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Tour de France Cycling News Extra for July 8, 2007

Edited by Gregor Brown

Evans and Rogers with mixed reactions

By John Trevorrow in London

Michael Rogers (T-Mobile)
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Cadel Evans (Predictor-Lotto) and Michael Rogers (T-Mobile) are both riding for the Tour de France overall victory but the two Australians came away from the 7.9-kilometre prologue with mixed reactions.

"I was pretty happy with that," said 30 year-old Evans. "It is all about not losing time on my GC competitors and not going too deep into the zone." He finished 36" back on the stage winner, Fabian Cancellara.

"I feel pretty good and it's just a matter of keeping near the front without digging in too deep and not getting caught in any prangs."

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"Today was not my day," 27 year-old Rogers noted. He finished 37" back. "My form has been improving but I was not happy with the effort. Luckily, my knee was really good and that was the most positive thing to happen. I can honestly say that I feel that if my knee stayed good then I can challenge for the Tour de France."

McEwen keeps tank topped

By John Trevorrow in London

A fan watches for McEwen
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Robbie McEwen was happy with his prologue ride on the opening day of the Tour de France. The 35 year-old Aussie kept gas in the tank for the sprint stages which start with today's run to Canterbury.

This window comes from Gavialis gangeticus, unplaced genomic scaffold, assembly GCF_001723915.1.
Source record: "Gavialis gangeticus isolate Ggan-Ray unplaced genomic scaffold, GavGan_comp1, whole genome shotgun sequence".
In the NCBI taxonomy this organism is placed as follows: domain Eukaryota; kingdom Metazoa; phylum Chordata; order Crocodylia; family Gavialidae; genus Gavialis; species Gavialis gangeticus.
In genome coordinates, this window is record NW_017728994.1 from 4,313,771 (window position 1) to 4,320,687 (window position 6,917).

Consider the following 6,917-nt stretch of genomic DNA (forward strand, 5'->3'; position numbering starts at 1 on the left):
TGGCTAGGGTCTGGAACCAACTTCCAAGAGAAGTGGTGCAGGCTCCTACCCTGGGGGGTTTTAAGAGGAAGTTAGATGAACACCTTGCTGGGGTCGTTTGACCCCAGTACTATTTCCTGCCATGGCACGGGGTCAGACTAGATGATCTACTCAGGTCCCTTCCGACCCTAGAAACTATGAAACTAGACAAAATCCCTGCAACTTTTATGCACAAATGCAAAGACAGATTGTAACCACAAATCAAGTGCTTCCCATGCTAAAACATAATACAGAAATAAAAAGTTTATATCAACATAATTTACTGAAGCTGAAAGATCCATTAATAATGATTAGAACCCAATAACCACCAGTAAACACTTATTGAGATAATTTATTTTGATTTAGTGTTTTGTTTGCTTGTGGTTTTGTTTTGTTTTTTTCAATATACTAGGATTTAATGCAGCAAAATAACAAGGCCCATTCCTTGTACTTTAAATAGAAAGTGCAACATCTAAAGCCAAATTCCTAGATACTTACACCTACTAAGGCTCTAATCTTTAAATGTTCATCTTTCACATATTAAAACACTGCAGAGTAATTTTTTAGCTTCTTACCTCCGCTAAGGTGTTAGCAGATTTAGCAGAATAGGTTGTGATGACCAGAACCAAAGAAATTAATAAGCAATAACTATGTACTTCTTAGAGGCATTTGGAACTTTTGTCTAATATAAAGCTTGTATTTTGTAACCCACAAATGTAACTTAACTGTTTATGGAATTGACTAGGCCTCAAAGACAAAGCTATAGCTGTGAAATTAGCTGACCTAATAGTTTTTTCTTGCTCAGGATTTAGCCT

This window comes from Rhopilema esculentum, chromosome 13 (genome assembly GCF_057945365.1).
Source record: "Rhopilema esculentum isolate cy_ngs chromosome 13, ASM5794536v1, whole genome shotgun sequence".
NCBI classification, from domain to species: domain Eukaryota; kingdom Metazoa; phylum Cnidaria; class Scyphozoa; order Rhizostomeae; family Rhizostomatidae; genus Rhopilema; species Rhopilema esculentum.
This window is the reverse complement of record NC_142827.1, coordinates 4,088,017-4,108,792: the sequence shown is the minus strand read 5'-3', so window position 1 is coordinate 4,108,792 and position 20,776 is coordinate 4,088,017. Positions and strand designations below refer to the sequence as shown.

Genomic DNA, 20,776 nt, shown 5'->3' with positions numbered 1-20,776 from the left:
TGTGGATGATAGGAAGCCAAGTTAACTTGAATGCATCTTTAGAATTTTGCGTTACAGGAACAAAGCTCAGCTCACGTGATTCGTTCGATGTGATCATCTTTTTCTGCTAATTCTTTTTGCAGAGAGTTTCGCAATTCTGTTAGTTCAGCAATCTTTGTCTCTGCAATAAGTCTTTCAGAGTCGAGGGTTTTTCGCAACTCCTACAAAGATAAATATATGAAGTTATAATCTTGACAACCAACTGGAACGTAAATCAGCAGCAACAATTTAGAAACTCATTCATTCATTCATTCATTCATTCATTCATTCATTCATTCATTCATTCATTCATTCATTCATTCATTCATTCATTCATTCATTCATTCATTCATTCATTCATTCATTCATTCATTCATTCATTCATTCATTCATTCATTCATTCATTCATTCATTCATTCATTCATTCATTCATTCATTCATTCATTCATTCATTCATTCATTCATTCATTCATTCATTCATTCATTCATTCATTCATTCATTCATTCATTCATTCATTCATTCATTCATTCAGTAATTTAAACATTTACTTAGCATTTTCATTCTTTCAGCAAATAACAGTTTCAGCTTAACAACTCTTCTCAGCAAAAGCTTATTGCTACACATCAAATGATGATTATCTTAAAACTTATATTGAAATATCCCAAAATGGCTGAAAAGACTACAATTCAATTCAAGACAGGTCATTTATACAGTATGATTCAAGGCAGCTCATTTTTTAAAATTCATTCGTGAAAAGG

"It all went pretty much to plan," explained the 11-time Tour stage winner. "I got early and did about five laps on the course and got comfortable with it. I then rode and kept it at a threshold and made sure there is plenty in the tank for tomorrow."

McEwen is ready to face his competition in the coming sprint days. "I'm pretty happy with my ride but it really all starts tomorrow for me," he continued post-prologue ride. "There are a few young guys who will definitely be trying to serve it up, as I did a few years ago, but it will all be decided in that final few hundred metres."

Please with the London parcours, he noted, "It was a great atmosphere here with a lot of Aussie support and a huge crowd. It's going to be fantastic when I race into Belgium and get the friends and family involved." The Aussie makes his base near Gent, the finish of stage 2.

No song for Lancaster

By John Trevorrow in London

Brett Lancaster of Milram finished yesterday's prologue 46" back on the winner. He is not too concerned with his prologue ride and looks forward to leading out veteran sprinter Erik Zabel.